The controversial ridehire app faces public outcry after one of its drivers is accused of rape in New Delhi.
Uber's success, its $40bn (£25.6bn) valuation and its rapid adoption as a verb is marred with questionable business practices and a rapid global expansion that has now brought into question whether Uber is “safest rides on the road”.
Two months ago the chief executive of the California-based startup, Travis Kalanick, told City A.M. “We have to be a little more diplomatic and a little more statesman-like.”
Since then Uber has been slammed with fines and new legal challenges in Taiwan, Thailand, Germany and was yesterday banned from operating in India’s capital New Delhi, after a rape allegation against one of Uber’s drivers reignited the debate about the safety of women in India.
Kalanick’s message to Uber, which now spans 51 countries and over 200 cities, has clearly failed to connect.
Just last month one of its top US executives made matters worse after they suggested “digging up dirt” on journalists following the growing negative coverage of the firm.
But in the latest, and most horrific, scandal to date New Delhi’s transport department yesterday confirmed Uber, which had employed a driver even though he had been arrested on allegations of sexual assault in 2011, would be banned from providing any future services in the capital following the rape allegation from a passenger.
It was just last Thursday that Kalanick announced Uber had closed a $1.2bn funding round, valuing the business at $40bn. In what would soon become a tragic self-fulfilling prophecy, Kalanick acknowledged the challenges facing the business.
“This kind of growth has also come with significant growing pains. The events of the recent weeks have shown us that we also need to invest in internal growth and change. Acknowledging mistakes and learning from them are the first steps,” he said back in October.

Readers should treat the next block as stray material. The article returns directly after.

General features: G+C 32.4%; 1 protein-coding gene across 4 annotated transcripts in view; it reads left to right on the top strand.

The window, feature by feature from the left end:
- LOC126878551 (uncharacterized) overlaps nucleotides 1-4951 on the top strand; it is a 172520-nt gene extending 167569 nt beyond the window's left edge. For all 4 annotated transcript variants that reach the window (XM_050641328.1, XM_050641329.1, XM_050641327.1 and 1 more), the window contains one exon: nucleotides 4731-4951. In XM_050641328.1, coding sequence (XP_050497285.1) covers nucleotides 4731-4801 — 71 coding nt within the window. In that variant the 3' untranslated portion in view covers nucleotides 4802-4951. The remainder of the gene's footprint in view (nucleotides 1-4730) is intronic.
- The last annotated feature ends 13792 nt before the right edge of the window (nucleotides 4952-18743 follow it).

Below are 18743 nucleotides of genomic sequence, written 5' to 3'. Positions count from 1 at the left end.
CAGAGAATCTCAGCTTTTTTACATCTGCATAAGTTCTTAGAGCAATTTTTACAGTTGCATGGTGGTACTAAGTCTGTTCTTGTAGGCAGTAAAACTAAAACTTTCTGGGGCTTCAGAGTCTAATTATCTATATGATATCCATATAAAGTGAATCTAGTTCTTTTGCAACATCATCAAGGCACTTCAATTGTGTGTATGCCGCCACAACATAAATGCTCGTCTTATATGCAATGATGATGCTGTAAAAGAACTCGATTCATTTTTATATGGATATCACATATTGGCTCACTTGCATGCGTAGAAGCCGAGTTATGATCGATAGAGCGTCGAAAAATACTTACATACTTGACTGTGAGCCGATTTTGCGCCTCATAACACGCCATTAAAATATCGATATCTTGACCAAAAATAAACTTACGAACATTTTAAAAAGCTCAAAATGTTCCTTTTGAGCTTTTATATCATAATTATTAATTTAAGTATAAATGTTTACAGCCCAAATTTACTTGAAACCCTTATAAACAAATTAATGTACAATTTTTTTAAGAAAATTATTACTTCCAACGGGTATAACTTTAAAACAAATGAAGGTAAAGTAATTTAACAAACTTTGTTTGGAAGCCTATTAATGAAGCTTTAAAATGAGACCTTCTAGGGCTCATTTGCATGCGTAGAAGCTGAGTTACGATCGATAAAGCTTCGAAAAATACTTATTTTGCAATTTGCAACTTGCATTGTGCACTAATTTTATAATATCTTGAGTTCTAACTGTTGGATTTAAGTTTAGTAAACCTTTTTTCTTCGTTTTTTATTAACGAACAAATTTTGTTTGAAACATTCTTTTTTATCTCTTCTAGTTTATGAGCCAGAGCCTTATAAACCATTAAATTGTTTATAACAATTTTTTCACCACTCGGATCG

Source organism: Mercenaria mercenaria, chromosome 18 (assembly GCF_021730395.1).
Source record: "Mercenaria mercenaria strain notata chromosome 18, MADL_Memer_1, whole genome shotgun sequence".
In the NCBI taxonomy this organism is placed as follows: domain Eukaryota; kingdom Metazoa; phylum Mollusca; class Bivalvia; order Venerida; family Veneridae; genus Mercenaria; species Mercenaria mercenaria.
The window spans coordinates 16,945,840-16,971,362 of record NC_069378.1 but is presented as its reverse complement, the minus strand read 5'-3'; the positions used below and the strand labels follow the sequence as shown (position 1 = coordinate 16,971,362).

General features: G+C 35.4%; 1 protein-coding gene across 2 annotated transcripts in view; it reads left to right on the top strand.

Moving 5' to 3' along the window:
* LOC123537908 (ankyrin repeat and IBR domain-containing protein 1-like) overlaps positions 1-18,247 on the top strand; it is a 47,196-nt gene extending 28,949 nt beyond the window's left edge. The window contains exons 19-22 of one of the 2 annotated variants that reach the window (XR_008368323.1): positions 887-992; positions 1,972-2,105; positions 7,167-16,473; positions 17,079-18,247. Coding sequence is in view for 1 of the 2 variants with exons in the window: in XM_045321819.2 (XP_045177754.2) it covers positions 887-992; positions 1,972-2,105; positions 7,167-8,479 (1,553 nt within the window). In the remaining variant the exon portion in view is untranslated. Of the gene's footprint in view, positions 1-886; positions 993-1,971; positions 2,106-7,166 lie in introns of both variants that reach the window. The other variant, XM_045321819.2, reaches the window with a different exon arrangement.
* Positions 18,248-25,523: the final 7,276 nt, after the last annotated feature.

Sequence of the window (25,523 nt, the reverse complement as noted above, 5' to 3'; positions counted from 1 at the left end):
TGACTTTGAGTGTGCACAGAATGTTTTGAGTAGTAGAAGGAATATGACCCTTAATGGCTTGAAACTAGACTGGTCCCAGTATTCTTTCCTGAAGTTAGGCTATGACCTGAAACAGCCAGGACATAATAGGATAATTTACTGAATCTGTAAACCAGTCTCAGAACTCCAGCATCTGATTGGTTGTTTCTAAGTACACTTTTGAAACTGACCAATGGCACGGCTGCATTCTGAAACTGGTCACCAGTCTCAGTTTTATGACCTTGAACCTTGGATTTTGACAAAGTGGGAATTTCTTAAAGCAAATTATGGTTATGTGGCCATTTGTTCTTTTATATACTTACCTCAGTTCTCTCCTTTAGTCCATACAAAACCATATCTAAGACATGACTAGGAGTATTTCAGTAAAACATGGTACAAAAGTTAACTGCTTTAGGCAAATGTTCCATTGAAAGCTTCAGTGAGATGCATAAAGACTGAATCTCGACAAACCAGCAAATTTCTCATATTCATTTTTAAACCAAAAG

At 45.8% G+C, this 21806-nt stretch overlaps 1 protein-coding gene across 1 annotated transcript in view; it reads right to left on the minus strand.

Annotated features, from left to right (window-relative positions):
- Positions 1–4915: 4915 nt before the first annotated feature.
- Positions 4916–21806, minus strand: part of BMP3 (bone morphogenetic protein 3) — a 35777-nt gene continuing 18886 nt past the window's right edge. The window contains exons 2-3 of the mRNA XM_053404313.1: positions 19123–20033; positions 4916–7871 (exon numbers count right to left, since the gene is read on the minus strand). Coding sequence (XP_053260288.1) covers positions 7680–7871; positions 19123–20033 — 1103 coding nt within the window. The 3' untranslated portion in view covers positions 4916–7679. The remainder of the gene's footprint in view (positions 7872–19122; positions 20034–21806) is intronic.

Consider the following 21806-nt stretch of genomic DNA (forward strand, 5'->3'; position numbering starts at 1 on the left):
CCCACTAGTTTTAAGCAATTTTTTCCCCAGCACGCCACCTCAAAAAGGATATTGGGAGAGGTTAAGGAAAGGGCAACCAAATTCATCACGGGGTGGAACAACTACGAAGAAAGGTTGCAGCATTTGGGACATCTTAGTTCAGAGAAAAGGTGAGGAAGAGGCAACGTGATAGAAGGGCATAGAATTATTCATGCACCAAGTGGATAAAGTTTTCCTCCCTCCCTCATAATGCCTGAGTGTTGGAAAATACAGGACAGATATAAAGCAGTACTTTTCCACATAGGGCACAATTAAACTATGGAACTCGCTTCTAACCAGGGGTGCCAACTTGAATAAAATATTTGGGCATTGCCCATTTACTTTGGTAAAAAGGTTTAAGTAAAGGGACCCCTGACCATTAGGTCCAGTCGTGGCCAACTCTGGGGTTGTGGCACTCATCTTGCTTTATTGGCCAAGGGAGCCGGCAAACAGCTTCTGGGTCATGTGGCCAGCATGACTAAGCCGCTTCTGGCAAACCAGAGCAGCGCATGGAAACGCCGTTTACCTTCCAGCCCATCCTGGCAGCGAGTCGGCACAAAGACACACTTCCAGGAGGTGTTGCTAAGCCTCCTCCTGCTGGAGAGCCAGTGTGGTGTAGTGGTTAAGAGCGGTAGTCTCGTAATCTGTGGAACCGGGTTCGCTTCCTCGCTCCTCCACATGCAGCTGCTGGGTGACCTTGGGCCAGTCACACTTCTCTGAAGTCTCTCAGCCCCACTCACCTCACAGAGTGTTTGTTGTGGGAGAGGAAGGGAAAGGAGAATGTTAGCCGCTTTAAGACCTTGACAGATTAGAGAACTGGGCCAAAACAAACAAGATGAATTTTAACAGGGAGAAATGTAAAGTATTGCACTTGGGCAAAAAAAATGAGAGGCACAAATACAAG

While Uber presents itself as one of the “safest rides on the road” many passengers in India and around the world may doubt that claim this morning. But even despite those challenges, Uber may still be able to rescue its brand.
“Everyone knows about Nike’s history with child labour, but somehow Nike has managed to grow its sales because it targeted customers with very effective marketing tools,” Kent University senior lecturer in marketing Dr Suraksha Gupta told City A.M.
“Uber has not paid any attention to the social and economic conditions, and the challenges of the societies it is operating in… It has actually not fulfilled the criteria of a brand.
“A brand is a symbol that communicates a clear message on behalf of the company to its audience that ‘we are an authenticated service that people can trust’. But where is the trust?”
That’s a very good question.
UBER’S SAFETY CHECKS ON DRIVERS
Uber claims to be one of the “safest rides on the road” and it has published a long list of data that has already been passed onto New Delhi’s local authorities following the rape allegations against one of its drivers this weekend. These include the name, age, photo, complete driver’s licence details and bank verified address of the driver in question.
The licence, registration, insurance and stateissued driver permit of the driver’s car. And GPS data on the journey itself, including route, pick-up & drop-off location. Along with this Uber has a number of safety requirements that apply to all journeys carried out on its platform around the world:
■ Uber exclusively partners with registered for-hire drivers who have undergone the commercial licensing process for taxi drivers in India.
■ Drivers must hold government issued IDs, state-issued permits, and carry full commercial insurance.
■ Passengers can’t hail an Uber. They must be booked through the smartphone app and paid for with a credit card.
■ Drivers are rated by passengers, and passengers are rated by drivers.
■ When an Uber car is booked the driver’s name, licence plate number, photo, and rating are all shown before pickup.
■ Uber also has a GPS trace and record of all trips that occur on the platform.
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